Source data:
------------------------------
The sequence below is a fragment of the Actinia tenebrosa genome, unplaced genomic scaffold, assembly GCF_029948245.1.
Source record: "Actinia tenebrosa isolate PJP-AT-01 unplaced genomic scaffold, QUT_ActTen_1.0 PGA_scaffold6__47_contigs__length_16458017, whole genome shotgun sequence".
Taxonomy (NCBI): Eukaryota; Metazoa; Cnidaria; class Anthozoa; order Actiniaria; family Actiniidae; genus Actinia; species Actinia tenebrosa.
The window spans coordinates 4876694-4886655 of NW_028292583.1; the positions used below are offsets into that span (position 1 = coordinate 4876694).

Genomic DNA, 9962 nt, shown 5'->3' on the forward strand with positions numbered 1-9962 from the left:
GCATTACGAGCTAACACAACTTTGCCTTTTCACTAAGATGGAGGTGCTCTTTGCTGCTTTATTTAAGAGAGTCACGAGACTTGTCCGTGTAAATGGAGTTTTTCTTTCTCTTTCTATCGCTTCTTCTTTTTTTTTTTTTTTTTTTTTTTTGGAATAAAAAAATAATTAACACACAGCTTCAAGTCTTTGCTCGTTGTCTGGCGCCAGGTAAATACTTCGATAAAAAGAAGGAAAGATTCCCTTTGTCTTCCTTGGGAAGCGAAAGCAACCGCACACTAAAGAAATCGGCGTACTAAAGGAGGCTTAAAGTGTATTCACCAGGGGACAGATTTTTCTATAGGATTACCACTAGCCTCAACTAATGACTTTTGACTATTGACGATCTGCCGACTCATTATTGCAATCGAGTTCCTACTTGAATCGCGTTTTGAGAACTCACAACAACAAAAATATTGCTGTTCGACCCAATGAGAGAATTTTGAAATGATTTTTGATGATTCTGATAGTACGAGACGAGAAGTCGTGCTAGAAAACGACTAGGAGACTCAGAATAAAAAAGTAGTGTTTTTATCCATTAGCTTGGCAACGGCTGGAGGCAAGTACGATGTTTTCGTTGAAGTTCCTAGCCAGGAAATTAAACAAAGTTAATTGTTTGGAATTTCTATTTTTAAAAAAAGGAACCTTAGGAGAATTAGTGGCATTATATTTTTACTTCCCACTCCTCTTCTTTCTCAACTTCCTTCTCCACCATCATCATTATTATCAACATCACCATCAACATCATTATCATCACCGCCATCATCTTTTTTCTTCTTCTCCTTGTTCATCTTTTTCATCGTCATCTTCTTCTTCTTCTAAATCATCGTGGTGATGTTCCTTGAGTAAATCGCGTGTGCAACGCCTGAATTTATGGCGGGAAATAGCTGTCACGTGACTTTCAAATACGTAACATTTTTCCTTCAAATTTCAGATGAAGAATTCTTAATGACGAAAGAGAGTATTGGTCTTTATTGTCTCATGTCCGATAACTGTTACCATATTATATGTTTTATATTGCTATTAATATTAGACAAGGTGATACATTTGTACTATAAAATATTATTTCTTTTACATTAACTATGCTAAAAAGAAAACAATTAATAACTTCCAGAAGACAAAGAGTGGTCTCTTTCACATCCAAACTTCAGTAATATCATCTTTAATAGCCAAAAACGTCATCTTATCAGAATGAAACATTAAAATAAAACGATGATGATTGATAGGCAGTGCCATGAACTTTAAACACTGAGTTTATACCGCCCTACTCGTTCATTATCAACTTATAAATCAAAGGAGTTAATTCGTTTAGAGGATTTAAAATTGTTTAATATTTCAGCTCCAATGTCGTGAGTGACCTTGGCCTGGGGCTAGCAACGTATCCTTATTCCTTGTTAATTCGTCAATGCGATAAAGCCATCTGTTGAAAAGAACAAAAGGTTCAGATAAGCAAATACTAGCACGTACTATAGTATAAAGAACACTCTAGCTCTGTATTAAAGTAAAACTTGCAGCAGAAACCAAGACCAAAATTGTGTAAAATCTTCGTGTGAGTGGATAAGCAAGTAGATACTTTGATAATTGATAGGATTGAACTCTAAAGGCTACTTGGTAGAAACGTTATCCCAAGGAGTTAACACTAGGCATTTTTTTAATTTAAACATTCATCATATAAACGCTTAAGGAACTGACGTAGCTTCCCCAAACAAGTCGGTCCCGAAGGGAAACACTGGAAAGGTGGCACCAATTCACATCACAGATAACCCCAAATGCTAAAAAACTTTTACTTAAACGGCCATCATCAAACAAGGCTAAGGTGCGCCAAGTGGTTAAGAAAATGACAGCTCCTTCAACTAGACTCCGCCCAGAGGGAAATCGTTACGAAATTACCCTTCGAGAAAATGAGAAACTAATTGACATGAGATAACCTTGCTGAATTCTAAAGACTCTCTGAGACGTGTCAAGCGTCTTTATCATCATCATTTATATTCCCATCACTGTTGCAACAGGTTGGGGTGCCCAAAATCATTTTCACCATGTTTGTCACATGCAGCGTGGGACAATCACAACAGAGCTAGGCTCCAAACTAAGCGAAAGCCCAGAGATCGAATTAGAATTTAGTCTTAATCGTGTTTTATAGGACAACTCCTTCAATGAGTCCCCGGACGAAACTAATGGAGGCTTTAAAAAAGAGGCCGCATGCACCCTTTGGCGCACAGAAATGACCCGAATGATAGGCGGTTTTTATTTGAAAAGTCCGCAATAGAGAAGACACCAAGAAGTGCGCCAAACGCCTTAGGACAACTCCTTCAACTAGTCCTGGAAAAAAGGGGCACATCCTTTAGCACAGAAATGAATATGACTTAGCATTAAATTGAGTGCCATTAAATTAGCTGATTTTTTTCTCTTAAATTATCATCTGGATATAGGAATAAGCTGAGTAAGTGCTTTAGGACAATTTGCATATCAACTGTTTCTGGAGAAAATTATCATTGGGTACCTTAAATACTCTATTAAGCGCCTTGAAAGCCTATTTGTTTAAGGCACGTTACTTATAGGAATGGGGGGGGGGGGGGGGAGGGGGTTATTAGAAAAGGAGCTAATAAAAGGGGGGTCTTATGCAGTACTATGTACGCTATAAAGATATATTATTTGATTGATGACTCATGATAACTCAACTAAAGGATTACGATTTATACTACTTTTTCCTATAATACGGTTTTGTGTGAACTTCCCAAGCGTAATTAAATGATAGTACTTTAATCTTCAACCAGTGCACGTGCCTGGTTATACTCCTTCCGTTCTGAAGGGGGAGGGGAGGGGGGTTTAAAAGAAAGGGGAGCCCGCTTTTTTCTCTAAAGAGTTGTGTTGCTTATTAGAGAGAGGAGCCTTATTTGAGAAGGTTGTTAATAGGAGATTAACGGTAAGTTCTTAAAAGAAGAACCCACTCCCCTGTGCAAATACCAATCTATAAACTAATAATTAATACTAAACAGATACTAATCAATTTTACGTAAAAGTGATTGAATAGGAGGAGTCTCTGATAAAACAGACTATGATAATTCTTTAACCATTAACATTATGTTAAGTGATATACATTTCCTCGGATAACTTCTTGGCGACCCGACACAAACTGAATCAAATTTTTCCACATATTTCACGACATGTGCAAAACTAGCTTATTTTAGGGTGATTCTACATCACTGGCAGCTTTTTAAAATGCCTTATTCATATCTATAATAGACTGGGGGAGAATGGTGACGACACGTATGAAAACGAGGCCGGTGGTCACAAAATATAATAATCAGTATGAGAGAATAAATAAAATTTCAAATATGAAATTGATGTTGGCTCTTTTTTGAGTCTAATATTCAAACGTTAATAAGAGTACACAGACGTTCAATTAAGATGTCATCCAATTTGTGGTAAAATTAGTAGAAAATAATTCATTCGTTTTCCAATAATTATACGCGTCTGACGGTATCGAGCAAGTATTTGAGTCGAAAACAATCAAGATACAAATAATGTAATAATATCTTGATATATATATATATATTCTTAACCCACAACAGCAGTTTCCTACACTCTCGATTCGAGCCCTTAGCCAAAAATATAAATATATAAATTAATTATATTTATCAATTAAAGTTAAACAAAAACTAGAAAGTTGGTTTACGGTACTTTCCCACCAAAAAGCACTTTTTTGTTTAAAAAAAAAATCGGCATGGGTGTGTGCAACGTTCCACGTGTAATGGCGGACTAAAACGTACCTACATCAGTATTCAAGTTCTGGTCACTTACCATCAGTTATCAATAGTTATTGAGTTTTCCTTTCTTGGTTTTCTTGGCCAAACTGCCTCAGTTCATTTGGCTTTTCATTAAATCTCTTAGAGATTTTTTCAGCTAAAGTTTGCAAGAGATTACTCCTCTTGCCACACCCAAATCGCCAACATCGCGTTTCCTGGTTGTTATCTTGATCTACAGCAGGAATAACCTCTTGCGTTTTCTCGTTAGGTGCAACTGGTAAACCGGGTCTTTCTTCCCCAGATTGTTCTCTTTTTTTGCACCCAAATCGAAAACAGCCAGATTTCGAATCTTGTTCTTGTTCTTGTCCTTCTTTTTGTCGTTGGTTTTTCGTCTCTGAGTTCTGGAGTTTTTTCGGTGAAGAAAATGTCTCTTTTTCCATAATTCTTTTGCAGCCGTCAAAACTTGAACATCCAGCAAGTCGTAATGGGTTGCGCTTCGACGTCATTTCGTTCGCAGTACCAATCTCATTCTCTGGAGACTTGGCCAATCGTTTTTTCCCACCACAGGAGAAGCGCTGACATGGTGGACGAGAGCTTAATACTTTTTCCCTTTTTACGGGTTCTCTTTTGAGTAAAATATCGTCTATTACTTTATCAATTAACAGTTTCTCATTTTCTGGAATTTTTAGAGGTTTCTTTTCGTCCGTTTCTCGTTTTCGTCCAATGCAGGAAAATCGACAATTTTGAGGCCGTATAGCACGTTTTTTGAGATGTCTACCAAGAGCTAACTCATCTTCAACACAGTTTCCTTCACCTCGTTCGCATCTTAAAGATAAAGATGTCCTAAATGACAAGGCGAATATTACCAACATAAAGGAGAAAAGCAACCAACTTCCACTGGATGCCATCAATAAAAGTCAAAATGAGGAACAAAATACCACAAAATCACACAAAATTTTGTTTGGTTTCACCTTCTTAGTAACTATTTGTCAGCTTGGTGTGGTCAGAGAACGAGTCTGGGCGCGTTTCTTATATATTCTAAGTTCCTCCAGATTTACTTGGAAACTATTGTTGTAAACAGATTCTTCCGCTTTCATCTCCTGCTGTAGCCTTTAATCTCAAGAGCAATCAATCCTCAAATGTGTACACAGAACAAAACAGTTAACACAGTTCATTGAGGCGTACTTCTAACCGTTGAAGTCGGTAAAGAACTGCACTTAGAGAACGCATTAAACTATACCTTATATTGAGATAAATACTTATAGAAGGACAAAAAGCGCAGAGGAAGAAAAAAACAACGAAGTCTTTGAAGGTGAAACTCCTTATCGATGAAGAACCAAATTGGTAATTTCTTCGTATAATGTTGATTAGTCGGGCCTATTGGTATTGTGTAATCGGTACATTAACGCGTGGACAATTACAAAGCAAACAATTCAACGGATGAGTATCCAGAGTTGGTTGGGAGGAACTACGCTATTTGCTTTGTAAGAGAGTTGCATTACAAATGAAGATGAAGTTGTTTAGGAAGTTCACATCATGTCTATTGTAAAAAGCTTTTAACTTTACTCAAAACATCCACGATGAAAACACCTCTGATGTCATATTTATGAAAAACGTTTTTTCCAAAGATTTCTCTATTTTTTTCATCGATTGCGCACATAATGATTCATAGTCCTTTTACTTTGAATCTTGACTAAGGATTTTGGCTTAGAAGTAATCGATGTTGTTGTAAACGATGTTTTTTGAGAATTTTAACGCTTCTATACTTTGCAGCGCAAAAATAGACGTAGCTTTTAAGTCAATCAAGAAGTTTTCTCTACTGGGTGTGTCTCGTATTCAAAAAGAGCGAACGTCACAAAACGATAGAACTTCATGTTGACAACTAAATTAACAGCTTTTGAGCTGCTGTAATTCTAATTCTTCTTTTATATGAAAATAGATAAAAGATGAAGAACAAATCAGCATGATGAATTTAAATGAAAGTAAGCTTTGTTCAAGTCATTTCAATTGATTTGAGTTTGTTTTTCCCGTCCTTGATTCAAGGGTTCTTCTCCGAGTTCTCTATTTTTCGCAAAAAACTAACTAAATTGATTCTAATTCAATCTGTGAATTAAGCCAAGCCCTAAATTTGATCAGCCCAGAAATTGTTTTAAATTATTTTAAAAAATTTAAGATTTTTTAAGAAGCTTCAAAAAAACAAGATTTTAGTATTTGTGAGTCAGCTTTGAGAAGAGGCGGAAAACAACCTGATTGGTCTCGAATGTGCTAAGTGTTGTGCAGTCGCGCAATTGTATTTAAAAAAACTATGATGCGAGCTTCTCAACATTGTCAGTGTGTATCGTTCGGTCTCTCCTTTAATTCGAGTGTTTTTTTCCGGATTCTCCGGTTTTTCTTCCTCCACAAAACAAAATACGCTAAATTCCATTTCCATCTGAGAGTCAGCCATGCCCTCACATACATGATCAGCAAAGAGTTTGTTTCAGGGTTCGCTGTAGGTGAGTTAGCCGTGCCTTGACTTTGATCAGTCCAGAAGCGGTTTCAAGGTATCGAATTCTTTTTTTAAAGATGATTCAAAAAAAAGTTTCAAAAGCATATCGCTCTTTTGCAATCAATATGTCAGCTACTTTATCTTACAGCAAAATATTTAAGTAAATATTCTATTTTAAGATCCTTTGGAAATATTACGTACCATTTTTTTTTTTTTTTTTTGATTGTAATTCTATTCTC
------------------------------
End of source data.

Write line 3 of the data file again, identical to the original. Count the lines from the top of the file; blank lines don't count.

Taxonomy (NCBI): Eukaryota; Metazoa; Cnidaria; class Anthozoa; order Actiniaria; family Actiniidae; genus Actinia; species Actinia tenebrosa.